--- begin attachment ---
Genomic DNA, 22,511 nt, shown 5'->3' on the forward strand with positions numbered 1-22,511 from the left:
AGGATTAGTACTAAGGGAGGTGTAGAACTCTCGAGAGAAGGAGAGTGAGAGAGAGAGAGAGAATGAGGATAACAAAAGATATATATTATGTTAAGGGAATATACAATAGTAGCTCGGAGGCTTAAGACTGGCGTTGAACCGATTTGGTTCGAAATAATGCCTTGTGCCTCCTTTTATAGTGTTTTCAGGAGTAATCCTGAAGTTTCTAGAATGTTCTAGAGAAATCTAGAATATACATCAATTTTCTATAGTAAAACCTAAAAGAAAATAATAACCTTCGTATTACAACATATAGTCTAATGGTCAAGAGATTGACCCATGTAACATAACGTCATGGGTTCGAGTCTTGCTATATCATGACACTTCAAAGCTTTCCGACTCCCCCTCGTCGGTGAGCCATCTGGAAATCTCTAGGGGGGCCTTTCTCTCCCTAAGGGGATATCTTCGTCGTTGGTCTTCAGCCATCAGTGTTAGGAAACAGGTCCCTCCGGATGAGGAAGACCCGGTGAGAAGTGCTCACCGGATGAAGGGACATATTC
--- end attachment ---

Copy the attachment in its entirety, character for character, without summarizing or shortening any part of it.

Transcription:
Genomic DNA, 22,511 nt, shown 5'->3' on the forward strand with positions numbered 1-22,511 from the left:
AGGATTAGTACTAAGGGAGGTGTAGAACTCTCGAGAGAAGGAGAGTGAGAGAGAGAGAGAGAATGAGGATAACAAAAGATATATATTATGTTAAGGGAATATACAATAGTAGCTCGGAGGCTTAAGACTGGCGTTGAACCGATTTGGTTCGAAATAATGCCTTGTGCCTCCTTTTATAGTGTTTTCAGGAGTAATCCTGAAGTTTCTAGAATGTTCTAGAGAAATCTAGAATATACATCAATTTTCTATAGTAAAACCTAAAAGAAAATAATAACCTTCGTATTACAACATATAGTCTAATGGTCAAGAGATTGACCCATGTAACATAACGTCATGGGTTCGAGTCTTGCTATATCATGACACTTCAAAGCTTTCCGACTCCCCCTCGTCGGTGAGCCATCTGGAAATCTCTAGGGGGGCCTTTCTCTCCCTAAGGGGATATCTTCGTCGTTGGTCTTCAGCCATCAGTGTTAGGAAACAGGTCCCTCCGGATGAGGAAGACCCGGTGAGAAGTGCTCACCGGATGAAGGGACATATTC